Tuesday 19 April 2011

Kent Westmoreland interview: Baronne Street

Baronne Street by Kent Westmoreland

Kent Westmoreland drifted into New Orleans several years ago and immediately immersed himself in the dark underbelly of the city.  He has been known to hang out with con men, bluebloods, wise-guys, politicians, and the occasional honest cop.  He credits his relationships with these unsavory types as the basis for his novel BARONNE STREET and his Burleigh Drummond short stories. His website is:

Can you sum up BARONNE STREET in no more than 25 words?

When an ex-girlfriend is brutally raped and murdered, New Orleans fixer Burleigh Drummond must rely on his Machiavellian skills to solve and avenge her murder.

What was your motivation for writing it?

I wanted to write a novel that was heavily steeped in the tradition of Dashiell Hammett and Raymond Chandler, but with a protagonist who would go against type for the hard-boiled genre.  He wouldn’t carry a gun or use his fists.  His weapons would be brains, charm, and aplomb.  Occasionally trickery, blackmail, and bribery would be employed; I never intended for him to be a choir boy.

Ever tried your hand at screenwriting?

I’m actively seeking a buyer for the film rights to BARONNE STREET.  I hope to have a hand in the screenplay.  Though no readers or reviewers have mentioned it, there’s a little something in the third act I want to change.

If you had to re-read a crime novel right now, what would you choose?

The Little Sister by Raymond Chandler.  The running commentary on the breakdown of the nuclear family astounds me.  In 1949 this breakdown was just beginning in the United States, yet Chandler accurately predicted the long-term impacts it would have on society.  I also like that at the end Marlowe is not sure if he really understood the case or accomplished anything.  The existential Chandler novel.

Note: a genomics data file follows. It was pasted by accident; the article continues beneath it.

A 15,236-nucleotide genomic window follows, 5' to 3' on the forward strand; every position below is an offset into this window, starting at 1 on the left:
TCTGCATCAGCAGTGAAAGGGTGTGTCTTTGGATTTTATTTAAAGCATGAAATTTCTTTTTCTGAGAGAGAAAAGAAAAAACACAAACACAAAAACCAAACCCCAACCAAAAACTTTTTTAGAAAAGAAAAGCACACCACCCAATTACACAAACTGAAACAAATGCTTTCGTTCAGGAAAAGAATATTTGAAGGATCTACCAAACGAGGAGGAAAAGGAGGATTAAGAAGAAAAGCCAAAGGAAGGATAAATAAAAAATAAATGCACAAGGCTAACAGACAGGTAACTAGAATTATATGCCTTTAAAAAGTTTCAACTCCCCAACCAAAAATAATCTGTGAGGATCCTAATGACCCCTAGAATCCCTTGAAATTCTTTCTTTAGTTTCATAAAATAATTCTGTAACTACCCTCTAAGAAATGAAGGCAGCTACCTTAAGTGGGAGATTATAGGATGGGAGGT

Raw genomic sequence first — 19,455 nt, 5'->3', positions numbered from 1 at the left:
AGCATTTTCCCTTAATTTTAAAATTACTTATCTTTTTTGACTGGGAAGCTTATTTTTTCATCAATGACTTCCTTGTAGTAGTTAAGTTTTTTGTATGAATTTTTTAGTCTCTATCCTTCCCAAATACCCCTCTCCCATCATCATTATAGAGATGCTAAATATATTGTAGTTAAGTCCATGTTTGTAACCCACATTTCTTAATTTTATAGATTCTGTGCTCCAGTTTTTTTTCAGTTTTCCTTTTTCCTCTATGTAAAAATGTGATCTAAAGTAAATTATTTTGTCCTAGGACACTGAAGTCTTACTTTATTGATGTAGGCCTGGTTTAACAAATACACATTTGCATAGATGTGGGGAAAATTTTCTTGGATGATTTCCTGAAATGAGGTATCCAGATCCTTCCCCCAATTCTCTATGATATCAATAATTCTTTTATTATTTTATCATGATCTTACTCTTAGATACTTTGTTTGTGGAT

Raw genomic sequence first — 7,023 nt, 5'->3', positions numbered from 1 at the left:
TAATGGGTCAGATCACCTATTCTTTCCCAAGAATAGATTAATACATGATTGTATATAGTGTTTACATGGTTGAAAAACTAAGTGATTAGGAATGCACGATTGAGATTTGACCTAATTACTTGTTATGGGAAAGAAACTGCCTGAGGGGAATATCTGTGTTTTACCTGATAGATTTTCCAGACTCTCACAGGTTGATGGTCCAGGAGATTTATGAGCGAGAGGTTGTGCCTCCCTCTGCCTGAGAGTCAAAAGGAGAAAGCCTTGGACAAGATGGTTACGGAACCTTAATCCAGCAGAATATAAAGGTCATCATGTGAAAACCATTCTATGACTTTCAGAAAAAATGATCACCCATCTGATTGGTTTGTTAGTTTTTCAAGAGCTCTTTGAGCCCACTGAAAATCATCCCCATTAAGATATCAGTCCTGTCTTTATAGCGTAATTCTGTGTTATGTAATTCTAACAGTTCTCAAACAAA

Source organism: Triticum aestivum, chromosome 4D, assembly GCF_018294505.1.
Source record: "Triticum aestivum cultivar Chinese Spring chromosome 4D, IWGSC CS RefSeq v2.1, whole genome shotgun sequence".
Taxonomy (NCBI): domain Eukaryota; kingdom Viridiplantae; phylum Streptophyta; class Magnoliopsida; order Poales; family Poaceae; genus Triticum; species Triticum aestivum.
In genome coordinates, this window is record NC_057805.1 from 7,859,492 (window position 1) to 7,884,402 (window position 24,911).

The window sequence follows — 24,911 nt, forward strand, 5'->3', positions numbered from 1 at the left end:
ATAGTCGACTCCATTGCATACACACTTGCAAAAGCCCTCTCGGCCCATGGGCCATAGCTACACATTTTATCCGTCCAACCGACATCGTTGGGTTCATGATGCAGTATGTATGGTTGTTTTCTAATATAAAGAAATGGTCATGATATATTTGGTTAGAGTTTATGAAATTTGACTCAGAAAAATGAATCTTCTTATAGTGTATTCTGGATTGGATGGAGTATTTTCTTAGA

How do you feel about reviews?

Reviews are a valuable promotional tool.  I try not to get the big head from the positive ones and don’t get offended by the negative ones.   The negative reviews are more beneficial to me as a writer.  That reviewer might be helping me identify a weakness.  I’m realistic enough to know I can improve.

How do you feel about awards?

Like reviews they help get the word out and generate interest.  Hopefully interest generates sales.  Besides, who doesn’t want to be told their work is good and receive a prize, too?

What was the last good eBook you read?

John Raven Beau, a hardboiled police novel, by O’Neil De Noux.  Set in pre-Katrina New Orleans, police officers are being ambushed and murdered.  The force becomes desperate as the ambushes escalate and they have no leads.  John Raven Beau, a half-Cajun and half-Sioux police officer, begins his own hunt for the killer. De Noux’s novel is compelling and gritty as his work always is.

From an artistic rather than financial perspective, what book do you wish you had written?

That book would be The Horse Latitudes by Robert Ferrigno.  I love the voice, the rhythm, the characterizations, the narrative drive, everything.  When the novel was first published I was an evangelist for it.  I even purchased copies and insisted my friends read them.  I have not found Ferrigno’s subsequent novels as compelling, but obviously many others do.

Baronne Street by Kent Westmoreland

1 comment:

  1. Nice interview, and good to see Kent getting some more well deserved exposure for Baronne Street.